H is for Hawk by Helen Macdonald is the 22nd book I’ve read this year, towards my goal of 37. Goodreads tells me that this is 4 books behind schedule. (Thanks a lot, Goodreads) It also completes one of my Thoughts from the Back Reading Challenge tasks – read a book with a bird on the cover. Two down, five to go. Fortunately, I didn’t really set myself a schedule for the Reading Challenge.
I had heard a lot about this book before reading it. It is memoir, nature, history all rolled together and told by an excellent, descriptive writer. From childhood, Macdonald has been fascinated with the sport of falconry, both its history and the birds themselves, and in adulthood she becomes an experienced falconer. Grieving after the sudden, unexpected death of her father, she decides to throw herself into training the most difficult, fierce predator of them all, a goshawk.
H is for Hawk is the story of the training of the goshawk, Mabel. It is also the story of Macdonald working thru her grief, and finding her way again. It is also the story of the author T.H. White, best known for his books of the Arthurian Legend. White himself trained a goshawk and wrote a book about it. Macdonald entwines the two training experiences leaving the reader feeling that there was no way Macdonald’s story would be complete without White’s story as well.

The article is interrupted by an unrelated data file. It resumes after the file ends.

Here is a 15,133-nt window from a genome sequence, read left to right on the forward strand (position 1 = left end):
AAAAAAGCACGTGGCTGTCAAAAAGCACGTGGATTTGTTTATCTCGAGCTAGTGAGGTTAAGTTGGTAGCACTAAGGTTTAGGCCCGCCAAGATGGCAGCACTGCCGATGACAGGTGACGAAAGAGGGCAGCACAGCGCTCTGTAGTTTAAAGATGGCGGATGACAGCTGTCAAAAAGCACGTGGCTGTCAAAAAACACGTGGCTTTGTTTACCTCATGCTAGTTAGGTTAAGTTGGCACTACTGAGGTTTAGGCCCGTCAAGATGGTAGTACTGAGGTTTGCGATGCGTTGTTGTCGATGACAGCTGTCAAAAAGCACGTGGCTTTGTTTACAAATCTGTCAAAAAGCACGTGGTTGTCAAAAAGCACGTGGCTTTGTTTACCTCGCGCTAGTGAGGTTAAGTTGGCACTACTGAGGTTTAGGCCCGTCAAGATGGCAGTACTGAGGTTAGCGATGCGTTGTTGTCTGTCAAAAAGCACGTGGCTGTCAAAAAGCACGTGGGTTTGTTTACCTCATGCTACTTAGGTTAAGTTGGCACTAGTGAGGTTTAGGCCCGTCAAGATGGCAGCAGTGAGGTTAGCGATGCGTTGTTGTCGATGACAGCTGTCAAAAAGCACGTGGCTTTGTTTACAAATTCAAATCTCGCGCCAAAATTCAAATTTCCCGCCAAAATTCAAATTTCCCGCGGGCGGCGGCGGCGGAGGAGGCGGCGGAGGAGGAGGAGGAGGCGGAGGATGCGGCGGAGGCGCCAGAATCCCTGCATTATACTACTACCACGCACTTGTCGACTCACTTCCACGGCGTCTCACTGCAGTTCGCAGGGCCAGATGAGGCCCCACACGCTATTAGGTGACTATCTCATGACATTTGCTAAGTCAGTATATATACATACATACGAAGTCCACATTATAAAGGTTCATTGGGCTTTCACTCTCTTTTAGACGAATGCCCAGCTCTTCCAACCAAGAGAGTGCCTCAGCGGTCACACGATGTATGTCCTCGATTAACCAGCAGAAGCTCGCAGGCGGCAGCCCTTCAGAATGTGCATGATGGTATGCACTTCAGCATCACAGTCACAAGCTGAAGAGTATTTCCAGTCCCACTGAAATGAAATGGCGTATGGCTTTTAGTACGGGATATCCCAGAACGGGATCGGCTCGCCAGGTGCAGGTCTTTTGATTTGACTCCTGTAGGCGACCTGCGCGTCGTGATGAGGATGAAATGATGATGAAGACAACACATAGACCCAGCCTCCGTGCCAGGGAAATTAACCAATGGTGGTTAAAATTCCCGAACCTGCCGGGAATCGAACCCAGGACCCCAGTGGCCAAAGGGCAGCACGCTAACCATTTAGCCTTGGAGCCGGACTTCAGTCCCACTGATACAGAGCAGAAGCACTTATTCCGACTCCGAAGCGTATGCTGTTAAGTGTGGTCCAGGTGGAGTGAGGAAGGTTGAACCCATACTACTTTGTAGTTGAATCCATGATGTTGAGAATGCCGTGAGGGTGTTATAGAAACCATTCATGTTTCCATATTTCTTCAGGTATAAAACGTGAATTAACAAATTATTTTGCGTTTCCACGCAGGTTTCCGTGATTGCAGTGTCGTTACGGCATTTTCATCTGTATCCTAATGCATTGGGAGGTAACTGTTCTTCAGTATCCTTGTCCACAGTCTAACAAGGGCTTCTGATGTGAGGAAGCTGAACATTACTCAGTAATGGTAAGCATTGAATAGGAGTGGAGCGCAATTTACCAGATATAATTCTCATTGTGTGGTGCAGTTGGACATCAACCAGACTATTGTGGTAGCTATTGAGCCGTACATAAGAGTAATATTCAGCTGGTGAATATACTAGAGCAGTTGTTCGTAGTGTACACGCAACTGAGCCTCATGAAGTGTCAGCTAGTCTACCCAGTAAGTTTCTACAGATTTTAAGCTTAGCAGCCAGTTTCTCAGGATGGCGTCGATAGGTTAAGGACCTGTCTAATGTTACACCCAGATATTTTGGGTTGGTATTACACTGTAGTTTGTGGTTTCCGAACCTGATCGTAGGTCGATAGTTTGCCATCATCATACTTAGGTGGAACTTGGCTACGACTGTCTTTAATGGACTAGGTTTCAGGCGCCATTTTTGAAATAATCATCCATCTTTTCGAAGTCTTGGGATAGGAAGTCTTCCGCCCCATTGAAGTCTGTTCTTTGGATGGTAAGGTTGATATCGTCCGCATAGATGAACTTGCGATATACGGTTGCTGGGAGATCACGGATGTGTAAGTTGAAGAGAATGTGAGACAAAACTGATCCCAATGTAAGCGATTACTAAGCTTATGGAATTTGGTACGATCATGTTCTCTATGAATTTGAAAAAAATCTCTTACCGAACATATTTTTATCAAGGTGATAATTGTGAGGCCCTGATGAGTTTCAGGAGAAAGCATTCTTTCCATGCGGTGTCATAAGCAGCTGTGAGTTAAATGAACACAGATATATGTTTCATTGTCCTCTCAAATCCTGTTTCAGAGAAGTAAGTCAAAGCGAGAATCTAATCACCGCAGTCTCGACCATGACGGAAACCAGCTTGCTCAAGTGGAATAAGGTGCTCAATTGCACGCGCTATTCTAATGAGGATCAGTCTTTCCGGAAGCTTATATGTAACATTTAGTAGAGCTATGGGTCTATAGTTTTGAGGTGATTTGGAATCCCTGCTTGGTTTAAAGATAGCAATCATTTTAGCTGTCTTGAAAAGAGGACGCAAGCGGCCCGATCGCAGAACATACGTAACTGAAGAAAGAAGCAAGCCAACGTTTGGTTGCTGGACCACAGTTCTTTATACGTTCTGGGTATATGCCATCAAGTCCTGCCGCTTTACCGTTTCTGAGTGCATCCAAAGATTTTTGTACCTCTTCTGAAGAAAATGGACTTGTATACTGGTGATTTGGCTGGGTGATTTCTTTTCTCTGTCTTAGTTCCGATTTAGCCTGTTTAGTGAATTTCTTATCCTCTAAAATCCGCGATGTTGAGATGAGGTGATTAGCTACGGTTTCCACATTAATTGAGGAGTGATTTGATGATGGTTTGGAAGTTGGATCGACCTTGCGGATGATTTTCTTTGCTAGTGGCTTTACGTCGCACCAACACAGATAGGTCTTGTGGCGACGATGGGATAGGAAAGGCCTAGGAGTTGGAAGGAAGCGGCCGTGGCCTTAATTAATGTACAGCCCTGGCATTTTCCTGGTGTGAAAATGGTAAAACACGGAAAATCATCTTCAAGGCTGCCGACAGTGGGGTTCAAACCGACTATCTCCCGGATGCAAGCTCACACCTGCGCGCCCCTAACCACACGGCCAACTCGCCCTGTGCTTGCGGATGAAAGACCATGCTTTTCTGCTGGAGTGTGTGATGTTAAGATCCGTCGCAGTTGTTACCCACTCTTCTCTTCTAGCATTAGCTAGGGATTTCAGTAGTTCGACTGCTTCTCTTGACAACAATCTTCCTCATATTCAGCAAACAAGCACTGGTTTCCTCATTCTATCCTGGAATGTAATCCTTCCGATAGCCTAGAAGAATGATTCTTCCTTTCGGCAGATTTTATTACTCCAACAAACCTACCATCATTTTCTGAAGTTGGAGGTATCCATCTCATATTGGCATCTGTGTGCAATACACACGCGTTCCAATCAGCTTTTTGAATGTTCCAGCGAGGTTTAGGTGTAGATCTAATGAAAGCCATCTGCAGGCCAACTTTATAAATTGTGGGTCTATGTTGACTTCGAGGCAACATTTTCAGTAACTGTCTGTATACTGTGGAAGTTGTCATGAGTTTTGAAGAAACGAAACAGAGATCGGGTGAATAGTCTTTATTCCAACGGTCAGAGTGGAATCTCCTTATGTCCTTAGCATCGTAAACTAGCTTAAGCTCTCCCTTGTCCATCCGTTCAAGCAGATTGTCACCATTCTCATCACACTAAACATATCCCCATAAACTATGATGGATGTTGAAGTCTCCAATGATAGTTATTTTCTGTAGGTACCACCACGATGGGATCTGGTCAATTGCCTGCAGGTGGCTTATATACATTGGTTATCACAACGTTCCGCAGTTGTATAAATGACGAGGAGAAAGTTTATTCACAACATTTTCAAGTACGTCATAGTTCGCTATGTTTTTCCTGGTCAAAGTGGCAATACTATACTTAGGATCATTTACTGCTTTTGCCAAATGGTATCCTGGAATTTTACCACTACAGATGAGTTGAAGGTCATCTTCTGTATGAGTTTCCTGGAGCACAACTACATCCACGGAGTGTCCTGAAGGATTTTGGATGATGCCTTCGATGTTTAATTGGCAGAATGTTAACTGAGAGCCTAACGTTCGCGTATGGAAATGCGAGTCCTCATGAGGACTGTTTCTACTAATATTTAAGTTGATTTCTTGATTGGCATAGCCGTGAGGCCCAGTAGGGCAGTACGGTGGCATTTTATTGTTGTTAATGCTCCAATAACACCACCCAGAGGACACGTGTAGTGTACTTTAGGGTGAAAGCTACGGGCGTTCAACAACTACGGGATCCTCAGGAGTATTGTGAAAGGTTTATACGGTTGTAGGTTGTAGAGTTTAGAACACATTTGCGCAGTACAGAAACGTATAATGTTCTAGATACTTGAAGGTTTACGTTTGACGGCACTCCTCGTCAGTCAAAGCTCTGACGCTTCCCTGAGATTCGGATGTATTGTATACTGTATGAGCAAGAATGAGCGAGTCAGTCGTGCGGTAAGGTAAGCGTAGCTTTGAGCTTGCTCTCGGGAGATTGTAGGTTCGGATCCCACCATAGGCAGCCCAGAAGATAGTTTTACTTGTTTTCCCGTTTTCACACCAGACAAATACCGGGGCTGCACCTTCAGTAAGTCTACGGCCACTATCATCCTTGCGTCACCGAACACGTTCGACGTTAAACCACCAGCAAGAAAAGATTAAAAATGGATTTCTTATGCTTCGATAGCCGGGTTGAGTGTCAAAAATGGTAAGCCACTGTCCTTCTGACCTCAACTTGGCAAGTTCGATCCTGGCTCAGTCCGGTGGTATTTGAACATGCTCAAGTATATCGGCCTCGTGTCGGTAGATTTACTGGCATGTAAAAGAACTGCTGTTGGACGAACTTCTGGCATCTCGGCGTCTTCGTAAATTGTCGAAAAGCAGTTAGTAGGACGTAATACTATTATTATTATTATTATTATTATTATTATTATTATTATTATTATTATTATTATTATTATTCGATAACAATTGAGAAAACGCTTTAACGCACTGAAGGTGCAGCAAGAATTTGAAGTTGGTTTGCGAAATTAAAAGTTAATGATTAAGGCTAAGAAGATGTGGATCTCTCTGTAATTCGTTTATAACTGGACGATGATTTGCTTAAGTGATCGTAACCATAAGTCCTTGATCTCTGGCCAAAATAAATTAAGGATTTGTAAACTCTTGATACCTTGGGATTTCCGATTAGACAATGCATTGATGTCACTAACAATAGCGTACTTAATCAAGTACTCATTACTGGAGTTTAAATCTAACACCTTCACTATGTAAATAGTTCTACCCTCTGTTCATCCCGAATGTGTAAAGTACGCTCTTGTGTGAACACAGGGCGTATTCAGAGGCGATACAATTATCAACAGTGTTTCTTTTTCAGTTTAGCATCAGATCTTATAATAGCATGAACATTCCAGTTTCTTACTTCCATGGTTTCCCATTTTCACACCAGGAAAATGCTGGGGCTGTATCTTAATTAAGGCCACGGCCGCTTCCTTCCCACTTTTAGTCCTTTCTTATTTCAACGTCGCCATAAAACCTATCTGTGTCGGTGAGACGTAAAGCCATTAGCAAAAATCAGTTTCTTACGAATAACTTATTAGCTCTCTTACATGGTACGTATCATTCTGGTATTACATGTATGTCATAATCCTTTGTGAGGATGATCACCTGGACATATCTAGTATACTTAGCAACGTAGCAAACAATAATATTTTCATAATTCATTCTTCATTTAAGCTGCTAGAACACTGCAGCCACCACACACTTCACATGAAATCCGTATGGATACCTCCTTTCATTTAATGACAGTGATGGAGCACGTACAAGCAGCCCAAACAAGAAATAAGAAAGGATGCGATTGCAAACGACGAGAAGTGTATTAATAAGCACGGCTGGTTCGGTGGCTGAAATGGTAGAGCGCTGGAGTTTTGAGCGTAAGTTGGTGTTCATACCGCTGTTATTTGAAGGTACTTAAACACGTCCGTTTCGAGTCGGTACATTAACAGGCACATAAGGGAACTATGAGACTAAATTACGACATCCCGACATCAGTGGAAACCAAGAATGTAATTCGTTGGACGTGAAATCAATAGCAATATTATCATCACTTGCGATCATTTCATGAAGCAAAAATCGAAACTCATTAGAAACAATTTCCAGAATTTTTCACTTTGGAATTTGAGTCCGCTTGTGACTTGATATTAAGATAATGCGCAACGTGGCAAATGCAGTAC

I heard the author read an excerpt on a radio interview. I was left somewhat breathless. Actually reading the book never left me feeling quite that same way, but still I really enjoyed it. Macdonald herself is an introvert and somewhat of a loner, especially during this period in her life, and it feels like she is purposefully keeping the reader at arm’s length. Her writing is solid though perhaps too descriptive for some. I read it just before diving into an animal training adventure of my own, so I think it is speaking to me on that level as well as the fact that a nature and history combo is clearly a draw for me.
The history was about falconry and White, but it was also about the connection of humans to nature, and it is perhaps that aspect of the book that I loved the most.
When I trained my hawk I was having a quiet conversation, of sorts, with the deeds and works of a long-dead man (White) who was suspicious, morose, determined to despair. A man whose life disturbed me. But a man, too, who loved nature, who found it surprising, bewitching and endlessly novel. ‘A magpie flies like a frying pan!’ he could write, with the joy of discovering something new in the world. And it is that joy, that childish delight in the lives of creatures other than man, that I love most in White. He was a complicated man, and an unhappy one. But he knew also that the world was full of simple miracles.
White’s works are best known to most as the inspiration for Disney movies and Broadway musicals (Camelot). In The Sword in the Stone, Merlin teaches young Wort to understand himself and his place in the world by understanding non-human animals and their places in nature. Macdonald learned some of those same lessons herself while training Mabel, and I’m pleased she wrote this book so she could teach me, as well.